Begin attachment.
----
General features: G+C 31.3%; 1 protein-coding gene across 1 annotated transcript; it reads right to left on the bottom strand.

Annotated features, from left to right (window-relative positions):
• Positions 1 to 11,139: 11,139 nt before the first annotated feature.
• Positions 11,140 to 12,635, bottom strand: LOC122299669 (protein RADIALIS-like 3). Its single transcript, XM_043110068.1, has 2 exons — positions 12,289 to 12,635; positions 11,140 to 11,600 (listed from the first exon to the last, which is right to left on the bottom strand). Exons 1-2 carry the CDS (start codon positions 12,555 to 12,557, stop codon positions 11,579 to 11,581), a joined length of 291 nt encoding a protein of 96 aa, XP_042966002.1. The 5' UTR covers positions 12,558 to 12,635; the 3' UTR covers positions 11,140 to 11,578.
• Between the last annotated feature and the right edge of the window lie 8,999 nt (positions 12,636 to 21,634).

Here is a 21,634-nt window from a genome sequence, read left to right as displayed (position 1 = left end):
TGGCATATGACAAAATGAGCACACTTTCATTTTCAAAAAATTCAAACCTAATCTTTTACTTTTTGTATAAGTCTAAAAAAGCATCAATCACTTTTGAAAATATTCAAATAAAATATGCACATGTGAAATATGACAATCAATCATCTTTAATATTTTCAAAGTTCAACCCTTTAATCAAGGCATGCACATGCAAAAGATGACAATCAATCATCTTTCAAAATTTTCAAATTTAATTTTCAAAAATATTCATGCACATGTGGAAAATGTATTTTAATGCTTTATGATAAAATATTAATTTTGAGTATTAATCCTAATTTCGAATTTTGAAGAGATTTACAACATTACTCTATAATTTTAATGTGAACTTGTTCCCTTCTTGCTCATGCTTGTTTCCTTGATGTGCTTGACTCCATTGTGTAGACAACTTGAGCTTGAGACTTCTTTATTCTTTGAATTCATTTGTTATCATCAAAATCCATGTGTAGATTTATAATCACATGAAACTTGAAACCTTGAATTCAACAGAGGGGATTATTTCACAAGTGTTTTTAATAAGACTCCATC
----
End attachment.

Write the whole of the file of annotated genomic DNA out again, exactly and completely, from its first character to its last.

General features: G+C 31.3%; 1 protein-coding gene across 1 annotated transcript; it reads right to left on the bottom strand.

Annotated features, from left to right (window-relative positions):
• Positions 1 to 11,139: 11,139 nt before the first annotated feature.
• Positions 11,140 to 12,635, bottom strand: LOC122299669 (protein RADIALIS-like 3). Its single transcript, XM_043110068.1, has 2 exons — positions 12,289 to 12,635; positions 11,140 to 11,600 (listed from the first exon to the last, which is right to left on the bottom strand). Exons 1-2 carry the CDS (start codon positions 12,555 to 12,557, stop codon positions 11,579 to 11,581), a joined length of 291 nt encoding a protein of 96 aa, XP_042966002.1. The 5' UTR covers positions 12,558 to 12,635; the 3' UTR covers positions 11,140 to 11,578.
• Between the last annotated feature and the right edge of the window lie 8,999 nt (positions 12,636 to 21,634).

Here is a 21,634-nt window from a genome sequence, read left to right as displayed (position 1 = left end):
TGGCATATGACAAAATGAGCACACTTTCATTTTCAAAAAATTCAAACCTAATCTTTTACTTTTTGTATAAGTCTAAAAAAGCATCAATCACTTTTGAAAATATTCAAATAAAATATGCACATGTGAAATATGACAATCAATCATCTTTAATATTTTCAAAGTTCAACCCTTTAATCAAGGCATGCACATGCAAAAGATGACAATCAATCATCTTTCAAAATTTTCAAATTTAATTTTCAAAAATATTCATGCACATGTGGAAAATGTATTTTAATGCTTTATGATAAAATATTAATTTTGAGTATTAATCCTAATTTCGAATTTTGAAGAGATTTACAACATTACTCTATAATTTTAATGTGAACTTGTTCCCTTCTTGCTCATGCTTGTTTCCTTGATGTGCTTGACTCCATTGTGTAGACAACTTGAGCTTGAGACTTCTTTATTCTTTGAATTCATTTGTTATCATCAAAATCCATGTGTAGATTTATAATCACATGAAACTTGAAACCTTGAATTCAACAGAGGGGATTATTTCACAAGTGTTTTTAATAAGACTCCATC